Serena Williams’ goal at the moment is to equal the 18 Grand Slam victories of Chris Evert and Martina Navratilova, while her ultimate target is to get nearer Margaret Court’s record of 24.
And I believe that is the main reason she has not made it past a quarter-final of a Grand Slam in 2014, an extraordinary statistic when you consider the player we are talking about.
At every Slam Serena plays, people are talking about her breaking records and I think that has thrown her somewhat because she certainly looks more vulnerable than we have ever seen her before.
Williams is getting more jittery and more tight on the court and that sometimes leads to the forehand breaking down with her pushing towards the ball rather than hitting it.
She has been up and down emotionally, too, and when you add in the fact she has been quite slow starting and allowed players to get into the first set, then you can see why she has had troubles.
The upshot has been that the girls Williams is playing, especially the ones newer to the big time, don’t feel her aura as much and truly believe that they have a chance of getting the better of her.
Yet, at the same time, they raise their game against a legend of the sport, something we saw when Serena lost to Ana Ivanovic in Australia, to Garbine Muguruza – who was quite extraordinary – at the French Open, and to Alize Cornet at Wimbledon.
But before we start writing Williams’ tennis obituary, I have to say I still make her my favourite to win the US Open, as form, history and a desire to end the year with a bang are on her side.
Serena has not lost a hard court match in the States in over a year – she last slipped up in the final of the 2013 event in Cincinnati against Victoria Azarenka, the player she beat to win the US Open weeks later.
Plus, she won the title in Cincinnati last weekend and as she overcame Ivanovic, Caroline Wozniacki and Jelena Jankovic in doing so, I think she will take even greater heart from her victory.
Wozniacki and Jankovic, in particular, get a lot of balls back in the court and when rallies are extended against Serena she can come unstuck, so the fact she has beaten them bodes well for her.
I also think Williams will be so motivated to do well as it is her last chance in 2014 to set the Grand Slam record straight and if she is ‘mentally dialled-in’ as we say in tennis circles, she is the best player in the women’s draw by a long way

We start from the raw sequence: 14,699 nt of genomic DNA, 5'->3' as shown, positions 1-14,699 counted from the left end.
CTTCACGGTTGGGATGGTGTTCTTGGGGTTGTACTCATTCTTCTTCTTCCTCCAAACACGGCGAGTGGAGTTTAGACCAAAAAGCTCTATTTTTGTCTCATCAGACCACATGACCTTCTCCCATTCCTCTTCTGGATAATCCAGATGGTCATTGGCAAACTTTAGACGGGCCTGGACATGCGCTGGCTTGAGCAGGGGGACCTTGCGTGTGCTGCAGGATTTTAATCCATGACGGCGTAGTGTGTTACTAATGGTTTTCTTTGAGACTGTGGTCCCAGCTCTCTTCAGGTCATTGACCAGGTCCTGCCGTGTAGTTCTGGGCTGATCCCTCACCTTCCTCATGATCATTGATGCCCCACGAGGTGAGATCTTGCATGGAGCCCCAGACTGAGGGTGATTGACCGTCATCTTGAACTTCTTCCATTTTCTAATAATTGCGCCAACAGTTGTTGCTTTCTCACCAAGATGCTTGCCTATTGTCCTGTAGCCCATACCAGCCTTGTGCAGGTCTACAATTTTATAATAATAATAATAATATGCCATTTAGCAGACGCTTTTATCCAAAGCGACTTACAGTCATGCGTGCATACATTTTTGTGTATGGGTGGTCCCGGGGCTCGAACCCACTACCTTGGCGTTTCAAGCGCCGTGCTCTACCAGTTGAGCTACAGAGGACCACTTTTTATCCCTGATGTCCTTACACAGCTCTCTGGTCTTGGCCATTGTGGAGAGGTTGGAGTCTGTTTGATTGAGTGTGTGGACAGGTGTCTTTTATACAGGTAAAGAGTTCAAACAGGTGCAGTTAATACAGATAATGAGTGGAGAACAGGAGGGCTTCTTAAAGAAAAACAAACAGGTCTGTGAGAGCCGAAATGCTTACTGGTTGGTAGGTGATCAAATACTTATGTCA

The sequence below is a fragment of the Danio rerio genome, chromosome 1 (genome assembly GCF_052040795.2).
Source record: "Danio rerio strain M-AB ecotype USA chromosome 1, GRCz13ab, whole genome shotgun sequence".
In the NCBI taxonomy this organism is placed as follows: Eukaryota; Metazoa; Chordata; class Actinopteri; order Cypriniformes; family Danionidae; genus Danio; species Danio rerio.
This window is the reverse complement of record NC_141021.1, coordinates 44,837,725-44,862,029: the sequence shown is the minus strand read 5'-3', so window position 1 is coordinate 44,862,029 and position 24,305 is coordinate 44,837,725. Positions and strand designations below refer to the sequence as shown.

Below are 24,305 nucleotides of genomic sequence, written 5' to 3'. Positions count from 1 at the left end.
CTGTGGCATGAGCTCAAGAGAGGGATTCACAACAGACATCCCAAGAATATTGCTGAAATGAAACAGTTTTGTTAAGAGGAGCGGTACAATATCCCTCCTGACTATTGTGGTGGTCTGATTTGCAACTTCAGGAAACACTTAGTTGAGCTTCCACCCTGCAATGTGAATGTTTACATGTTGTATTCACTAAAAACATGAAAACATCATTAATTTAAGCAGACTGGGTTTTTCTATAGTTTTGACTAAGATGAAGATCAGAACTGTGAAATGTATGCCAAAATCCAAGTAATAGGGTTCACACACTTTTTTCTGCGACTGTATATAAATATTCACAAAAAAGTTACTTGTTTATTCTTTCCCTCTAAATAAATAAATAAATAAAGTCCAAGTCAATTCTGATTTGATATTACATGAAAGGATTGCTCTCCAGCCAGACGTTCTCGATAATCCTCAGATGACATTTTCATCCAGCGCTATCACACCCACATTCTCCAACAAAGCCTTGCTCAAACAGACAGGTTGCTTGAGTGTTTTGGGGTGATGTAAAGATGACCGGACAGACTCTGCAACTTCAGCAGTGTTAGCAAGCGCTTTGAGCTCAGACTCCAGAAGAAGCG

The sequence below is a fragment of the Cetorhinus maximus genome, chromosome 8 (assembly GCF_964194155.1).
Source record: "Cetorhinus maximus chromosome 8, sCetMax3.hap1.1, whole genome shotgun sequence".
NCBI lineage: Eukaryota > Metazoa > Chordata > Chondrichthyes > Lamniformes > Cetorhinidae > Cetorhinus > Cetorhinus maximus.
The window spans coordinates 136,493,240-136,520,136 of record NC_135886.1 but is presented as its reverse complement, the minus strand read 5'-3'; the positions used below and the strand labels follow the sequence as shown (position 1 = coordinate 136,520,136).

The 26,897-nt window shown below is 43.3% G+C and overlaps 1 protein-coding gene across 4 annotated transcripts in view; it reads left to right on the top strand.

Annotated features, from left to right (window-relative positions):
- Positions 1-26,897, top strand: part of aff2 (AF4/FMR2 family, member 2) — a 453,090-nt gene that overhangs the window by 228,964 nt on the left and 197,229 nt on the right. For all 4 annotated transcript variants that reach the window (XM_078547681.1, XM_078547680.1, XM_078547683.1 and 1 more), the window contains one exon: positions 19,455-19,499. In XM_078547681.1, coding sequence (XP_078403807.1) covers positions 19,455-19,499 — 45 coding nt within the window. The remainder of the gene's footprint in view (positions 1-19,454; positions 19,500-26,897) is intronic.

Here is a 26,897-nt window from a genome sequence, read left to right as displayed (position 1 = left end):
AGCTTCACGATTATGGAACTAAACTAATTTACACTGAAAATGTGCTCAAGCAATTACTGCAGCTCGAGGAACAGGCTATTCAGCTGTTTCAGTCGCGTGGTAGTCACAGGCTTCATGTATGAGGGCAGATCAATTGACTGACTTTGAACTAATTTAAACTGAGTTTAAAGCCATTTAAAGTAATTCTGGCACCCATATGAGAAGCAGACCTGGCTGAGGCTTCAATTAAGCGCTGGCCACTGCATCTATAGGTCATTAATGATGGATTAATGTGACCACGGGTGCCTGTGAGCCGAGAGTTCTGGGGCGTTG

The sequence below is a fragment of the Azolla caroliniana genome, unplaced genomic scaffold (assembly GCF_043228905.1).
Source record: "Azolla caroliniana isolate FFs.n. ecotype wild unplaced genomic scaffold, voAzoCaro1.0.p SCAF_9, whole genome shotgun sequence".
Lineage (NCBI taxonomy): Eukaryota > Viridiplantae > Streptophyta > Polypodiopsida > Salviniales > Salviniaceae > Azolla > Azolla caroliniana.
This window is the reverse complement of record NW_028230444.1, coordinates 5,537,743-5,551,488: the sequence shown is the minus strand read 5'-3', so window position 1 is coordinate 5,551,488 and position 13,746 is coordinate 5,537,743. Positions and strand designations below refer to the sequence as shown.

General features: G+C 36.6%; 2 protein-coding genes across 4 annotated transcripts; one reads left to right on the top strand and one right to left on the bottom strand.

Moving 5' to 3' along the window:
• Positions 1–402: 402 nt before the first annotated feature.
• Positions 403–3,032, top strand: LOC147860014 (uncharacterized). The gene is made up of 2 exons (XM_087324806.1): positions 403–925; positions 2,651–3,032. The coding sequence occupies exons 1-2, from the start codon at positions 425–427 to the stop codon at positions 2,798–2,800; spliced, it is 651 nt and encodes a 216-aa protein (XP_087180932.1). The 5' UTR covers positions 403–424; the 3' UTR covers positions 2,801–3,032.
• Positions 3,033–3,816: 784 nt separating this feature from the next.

She has got so much more firepower than everyone else and the ability to hit outright winners from the word go, while she possesses the most incredible serve I have ever seen from a woman on a tennis court.
Good luck, everybody!
Aside from Serena, though, there are a few girls to keep an eye on.
Simona Halep has had a fantastic year, reaching the quarters in the Australian Open, the final of the French, the semis of Wimbledon and generally going from strength to strength.
Her upsurge has been remarkable when you consider that until last year’s US Open, when she made the last 16, she had only been past the third round of a Grand Slam once in almost four years as a regular member of the WTA Tour.
But she is such a neat and compact player who plays aggressively but consistently and as she hasn’t overplayed in recent months, so she is not going to come into Flushing Meadows exhausted.
I think she will do quite a lot of damage, but I also feel Wozniacki, who has been playing a lot better recently, and Ivanovic, who has had a very consistent season after playing some horrific matches over the last few years, can make inroads.
It will be fascinating to see where Eugenie Bouchard is at, too, because she was stunning at Wimbledon but had an absolute nightmare in Montreal recently, totally folding under the pressure of a home crowd to lose 6-0 2-6 6-0 to the little-known Shelby Rogers.
It seems that everything has taken its toll a little bit so she needs to regroup, and so does Petra Kvitova, who has been all over the place since winning Wimbledon.
I’d also say watch for Madison Keys, who has huge potential, a massive serve and took the title on the grass at Eastbourne this summer – but if Serena’s on form, it should be her tournament.